Every summer, I leave my home in the town of Tromso in northern Norway and travel to Bemidji, in northern Minnesota. Though I enjoy the exotic Norwegian midnight sun, I sleep better during the dark nights of the North Woods. And, much as I love the Norwegian mountains, I breathe better among the rolling forests and clear lakes of my childhood.
I breathe better, that is, until I'm driving with my son, and we see a billboard showing a fetus which seems to be uttering the slogan, "Adoption. We can live with that." My son is adopted and I gasp, dreading the day he reads that sign and asks me if he would have been aborted were he not adopted.
about this sign isn't because I believe that legislation is the wrong strategy for eliminating some abortions. It's because I'm a father. That sign triggers in me the instinctive urge to protect my child, in this case from the painful rhetoric of the flawed idea that promoting adoption can stop abortion.
Adoption and abortion are not two sides of the same coin. It's not a real dichotomy. Abortion, like birth control, is about keeping a sexual encounter from resulting in a birth; adoption is about establishing a family for a child. The real dichotomy is between giving birth or not.
If my son's birthmother
hadn't placed him for adoption, she would have reared him herself. Her choice was not "abortion or adoption." Her choice was between parenting
her child, or choosing adoptive parents for him -- a decision which itself surely rivals the ultimate selfless parental act. Adoption is not the alternative to abortion, it's the alternative to rearing your child.
Legislation making abortion illegal would not entail requiring a pregnant woman to place her child for adoption. It would mean, however, that a pregnant woman must deliver a child. The question of who will parent that child -- the question of adoption -- is entirely independent.
This is played out every day in the decisionmaking process that potential adoptive parents and adoption professionals see in those with unwanted pregnancies. There are two separate questions to face. The first is whether to abort the pregnancy, a choice about delivering a child or not. The second is whether to choose adoption, a choice about raising your child yourself or making a plan for someone else to.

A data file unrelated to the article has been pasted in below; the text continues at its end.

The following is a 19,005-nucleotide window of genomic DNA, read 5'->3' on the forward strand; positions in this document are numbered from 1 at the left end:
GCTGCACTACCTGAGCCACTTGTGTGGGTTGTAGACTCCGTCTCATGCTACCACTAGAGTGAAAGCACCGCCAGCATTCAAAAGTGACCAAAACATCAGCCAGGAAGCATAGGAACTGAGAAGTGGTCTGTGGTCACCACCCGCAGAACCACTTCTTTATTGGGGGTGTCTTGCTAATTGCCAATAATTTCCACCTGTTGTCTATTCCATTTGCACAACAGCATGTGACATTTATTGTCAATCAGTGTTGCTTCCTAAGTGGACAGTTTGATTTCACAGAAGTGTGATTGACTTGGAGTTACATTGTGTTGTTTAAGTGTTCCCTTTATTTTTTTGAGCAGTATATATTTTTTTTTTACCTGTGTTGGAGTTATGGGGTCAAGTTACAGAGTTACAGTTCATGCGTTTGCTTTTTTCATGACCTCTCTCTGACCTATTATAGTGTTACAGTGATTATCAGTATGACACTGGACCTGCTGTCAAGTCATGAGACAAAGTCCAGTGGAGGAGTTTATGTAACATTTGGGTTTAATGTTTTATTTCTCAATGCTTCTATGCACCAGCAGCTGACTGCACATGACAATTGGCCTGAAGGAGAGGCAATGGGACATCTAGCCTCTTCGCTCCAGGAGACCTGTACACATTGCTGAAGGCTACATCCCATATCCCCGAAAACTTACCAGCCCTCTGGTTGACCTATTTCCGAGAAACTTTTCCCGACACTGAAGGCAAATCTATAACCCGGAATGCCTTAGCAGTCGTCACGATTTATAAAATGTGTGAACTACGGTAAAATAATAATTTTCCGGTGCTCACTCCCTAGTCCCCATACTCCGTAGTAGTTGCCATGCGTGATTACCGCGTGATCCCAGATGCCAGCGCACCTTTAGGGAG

It often takes months to decide to place a child for adoption. Ask anyone involved: Scores of women decide only weeks or even days before delivery, months after the abortion question is moot. "Abortion or adoption." These are two completely different decisions to make.
The logic of antiabortion rhetoric is flawed, but it isn't the logic that I care about -- it's my son. How will I help him understand that, no, he wouldn't have been aborted if his birthmom hadn't chosen adoption? Why should he face billboards selling lies about his story? And why does a group advocating adoption write slogans painful to adopted children?
The point may seem subtle, but it's important to me as an adoptive father. If my son hadn't been adopted, his life would be different. But he would still have a life. That life, as with anyone's, has been profoundly affected by the choices of others. And often, like the slogan on this billboard, these choices are not logical. But at least they're real.
-- Curt Rice, Bemidji, Minn. Teacher.
This piece was originally published in the Minneapolis Star & Tribune on August 6, 2000. It was also printed in Adoptive Families in their
Jan/Feb 2001 issue.
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